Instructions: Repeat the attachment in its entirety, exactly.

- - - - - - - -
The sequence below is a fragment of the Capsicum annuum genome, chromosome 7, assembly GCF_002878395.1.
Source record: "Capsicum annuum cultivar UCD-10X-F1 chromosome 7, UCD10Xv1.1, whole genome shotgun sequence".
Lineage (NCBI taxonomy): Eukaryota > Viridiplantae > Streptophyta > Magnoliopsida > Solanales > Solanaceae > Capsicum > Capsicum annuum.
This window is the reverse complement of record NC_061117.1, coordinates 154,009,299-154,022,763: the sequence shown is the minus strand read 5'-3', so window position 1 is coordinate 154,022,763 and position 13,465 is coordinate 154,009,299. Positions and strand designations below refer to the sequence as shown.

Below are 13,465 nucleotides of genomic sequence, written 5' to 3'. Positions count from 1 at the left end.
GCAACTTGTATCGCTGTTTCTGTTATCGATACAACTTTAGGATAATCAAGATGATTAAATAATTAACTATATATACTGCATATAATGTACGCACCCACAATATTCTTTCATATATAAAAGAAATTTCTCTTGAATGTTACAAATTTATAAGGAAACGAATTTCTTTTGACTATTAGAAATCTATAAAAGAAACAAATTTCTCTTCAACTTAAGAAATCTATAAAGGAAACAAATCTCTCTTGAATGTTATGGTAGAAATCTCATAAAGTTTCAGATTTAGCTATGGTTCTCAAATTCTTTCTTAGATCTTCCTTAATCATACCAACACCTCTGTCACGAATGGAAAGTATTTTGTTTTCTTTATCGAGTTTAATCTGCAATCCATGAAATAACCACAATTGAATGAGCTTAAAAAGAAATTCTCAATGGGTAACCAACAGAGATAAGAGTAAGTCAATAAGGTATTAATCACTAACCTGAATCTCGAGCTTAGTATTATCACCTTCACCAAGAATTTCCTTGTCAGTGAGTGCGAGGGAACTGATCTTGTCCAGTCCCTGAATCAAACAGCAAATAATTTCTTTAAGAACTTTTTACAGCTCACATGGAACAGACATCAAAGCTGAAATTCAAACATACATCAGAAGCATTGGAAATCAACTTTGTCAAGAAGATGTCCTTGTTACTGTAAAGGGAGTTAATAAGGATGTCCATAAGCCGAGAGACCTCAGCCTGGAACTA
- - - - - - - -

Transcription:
The sequence below is a fragment of the Capsicum annuum genome, chromosome 7, assembly GCF_002878395.1.
Source record: "Capsicum annuum cultivar UCD-10X-F1 chromosome 7, UCD10Xv1.1, whole genome shotgun sequence".
Lineage (NCBI taxonomy): Eukaryota > Viridiplantae > Streptophyta > Magnoliopsida > Solanales > Solanaceae > Capsicum > Capsicum annuum.
This window is the reverse complement of record NC_061117.1, coordinates 154,009,299-154,022,763: the sequence shown is the minus strand read 5'-3', so window position 1 is coordinate 154,022,763 and position 13,465 is coordinate 154,009,299. Positions and strand designations below refer to the sequence as shown.

Below are 13,465 nucleotides of genomic sequence, written 5' to 3'. Positions count from 1 at the left end.
GCAACTTGTATCGCTGTTTCTGTTATCGATACAACTTTAGGATAATCAAGATGATTAAATAATTAACTATATATACTGCATATAATGTACGCACCCACAATATTCTTTCATATATAAAAGAAATTTCTCTTGAATGTTACAAATTTATAAGGAAACGAATTTCTTTTGACTATTAGAAATCTATAAAAGAAACAAATTTCTCTTCAACTTAAGAAATCTATAAAGGAAACAAATCTCTCTTGAATGTTATGGTAGAAATCTCATAAAGTTTCAGATTTAGCTATGGTTCTCAAATTCTTTCTTAGATCTTCCTTAATCATACCAACACCTCTGTCACGAATGGAAAGTATTTTGTTTTCTTTATCGAGTTTAATCTGCAATCCATGAAATAACCACAATTGAATGAGCTTAAAAAGAAATTCTCAATGGGTAACCAACAGAGATAAGAGTAAGTCAATAAGGTATTAATCACTAACCTGAATCTCGAGCTTAGTATTATCACCTTCACCAAGAATTTCCTTGTCAGTGAGTGCGAGGGAACTGATCTTGTCCAGTCCCTGAATCAAACAGCAAATAATTTCTTTAAGAACTTTTTACAGCTCACATGGAACAGACATCAAAGCTGAAATTCAAACATACATCAGAAGCATTGGAAATCAACTTTGTCAAGAAGATGTCCTTGTTACTGTAAAGGGAGTTAATAAGGATGTCCATAAGCCGAGAGACCTCAGCCTGGAACTA